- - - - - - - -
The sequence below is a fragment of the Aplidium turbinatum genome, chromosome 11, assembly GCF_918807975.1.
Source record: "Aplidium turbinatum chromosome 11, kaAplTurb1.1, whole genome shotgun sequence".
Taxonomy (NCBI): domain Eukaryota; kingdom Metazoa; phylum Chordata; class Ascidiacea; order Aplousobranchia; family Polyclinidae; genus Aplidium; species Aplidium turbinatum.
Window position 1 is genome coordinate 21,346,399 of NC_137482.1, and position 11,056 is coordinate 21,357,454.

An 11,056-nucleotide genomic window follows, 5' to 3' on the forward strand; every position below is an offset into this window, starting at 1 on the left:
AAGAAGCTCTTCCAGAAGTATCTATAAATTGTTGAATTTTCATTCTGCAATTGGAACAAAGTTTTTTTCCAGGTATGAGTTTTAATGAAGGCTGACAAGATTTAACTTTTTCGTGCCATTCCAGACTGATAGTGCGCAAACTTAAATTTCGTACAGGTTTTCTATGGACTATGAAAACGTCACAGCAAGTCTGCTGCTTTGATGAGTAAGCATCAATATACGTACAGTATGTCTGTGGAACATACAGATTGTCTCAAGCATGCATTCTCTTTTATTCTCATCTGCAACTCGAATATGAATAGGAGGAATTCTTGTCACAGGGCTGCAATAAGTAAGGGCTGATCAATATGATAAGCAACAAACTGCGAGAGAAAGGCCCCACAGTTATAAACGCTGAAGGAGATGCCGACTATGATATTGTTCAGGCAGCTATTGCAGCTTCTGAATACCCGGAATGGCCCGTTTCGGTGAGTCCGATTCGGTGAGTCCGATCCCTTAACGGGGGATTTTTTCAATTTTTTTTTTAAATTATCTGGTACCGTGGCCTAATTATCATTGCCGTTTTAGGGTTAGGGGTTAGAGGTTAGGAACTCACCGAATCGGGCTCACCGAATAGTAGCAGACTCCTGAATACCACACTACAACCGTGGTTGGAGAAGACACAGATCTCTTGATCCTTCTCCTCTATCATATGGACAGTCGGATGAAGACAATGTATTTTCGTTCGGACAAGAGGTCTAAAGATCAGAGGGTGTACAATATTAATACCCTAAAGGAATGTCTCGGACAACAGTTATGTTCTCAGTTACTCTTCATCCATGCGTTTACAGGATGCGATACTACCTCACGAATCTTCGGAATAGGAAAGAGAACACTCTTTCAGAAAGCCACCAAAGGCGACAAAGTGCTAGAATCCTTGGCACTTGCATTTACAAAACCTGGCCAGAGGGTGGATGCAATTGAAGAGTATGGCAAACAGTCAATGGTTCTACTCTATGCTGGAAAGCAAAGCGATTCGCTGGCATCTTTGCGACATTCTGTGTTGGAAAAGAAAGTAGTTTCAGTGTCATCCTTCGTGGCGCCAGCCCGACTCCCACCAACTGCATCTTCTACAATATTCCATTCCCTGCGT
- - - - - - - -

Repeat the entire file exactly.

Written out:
The sequence below is a fragment of the Aplidium turbinatum genome, chromosome 11, assembly GCF_918807975.1.
Source record: "Aplidium turbinatum chromosome 11, kaAplTurb1.1, whole genome shotgun sequence".
Taxonomy (NCBI): domain Eukaryota; kingdom Metazoa; phylum Chordata; class Ascidiacea; order Aplousobranchia; family Polyclinidae; genus Aplidium; species Aplidium turbinatum.
Window position 1 is genome coordinate 21,346,399 of NC_137482.1, and position 11,056 is coordinate 21,357,454.

An 11,056-nucleotide genomic window follows, 5' to 3' on the forward strand; every position below is an offset into this window, starting at 1 on the left:
AAGAAGCTCTTCCAGAAGTATCTATAAATTGTTGAATTTTCATTCTGCAATTGGAACAAAGTTTTTTTCCAGGTATGAGTTTTAATGAAGGCTGACAAGATTTAACTTTTTCGTGCCATTCCAGACTGATAGTGCGCAAACTTAAATTTCGTACAGGTTTTCTATGGACTATGAAAACGTCACAGCAAGTCTGCTGCTTTGATGAGTAAGCATCAATATACGTACAGTATGTCTGTGGAACATACAGATTGTCTCAAGCATGCATTCTCTTTTATTCTCATCTGCAACTCGAATATGAATAGGAGGAATTCTTGTCACAGGGCTGCAATAAGTAAGGGCTGATCAATATGATAAGCAACAAACTGCGAGAGAAAGGCCCCACAGTTATAAACGCTGAAGGAGATGCCGACTATGATATTGTTCAGGCAGCTATTGCAGCTTCTGAATACCCGGAATGGCCCGTTTCGGTGAGTCCGATTCGGTGAGTCCGATCCCTTAACGGGGGATTTTTTCAATTTTTTTTTTAAATTATCTGGTACCGTGGCCTAATTATCATTGCCGTTTTAGGGTTAGGGGTTAGAGGTTAGGAACTCACCGAATCGGGCTCACCGAATAGTAGCAGACTCCTGAATACCACACTACAACCGTGGTTGGAGAAGACACAGATCTCTTGATCCTTCTCCTCTATCATATGGACAGTCGGATGAAGACAATGTATTTTCGTTCGGACAAGAGGTCTAAAGATCAGAGGGTGTACAATATTAATACCCTAAAGGAATGTCTCGGACAACAGTTATGTTCTCAGTTACTCTTCATCCATGCGTTTACAGGATGCGATACTACCTCACGAATCTTCGGAATAGGAAAGAGAACACTCTTTCAGAAAGCCACCAAAGGCGACAAAGTGCTAGAATCCTTGGCACTTGCATTTACAAAACCTGGCCAGAGGGTGGATGCAATTGAAGAGTATGGCAAACAGTCAATGGTTCTACTCTATGCTGGAAAGCAAAGCGATTCGCTGGCATCTTTGCGACATTCTGTGTTGGAAAAGAAAGTAGTTTCAGTGTCATCCTTCGTGGCGCCAGCCCGACTCCCACCAACTGCATCTTCTACAATATTCCATTCCCTGCGT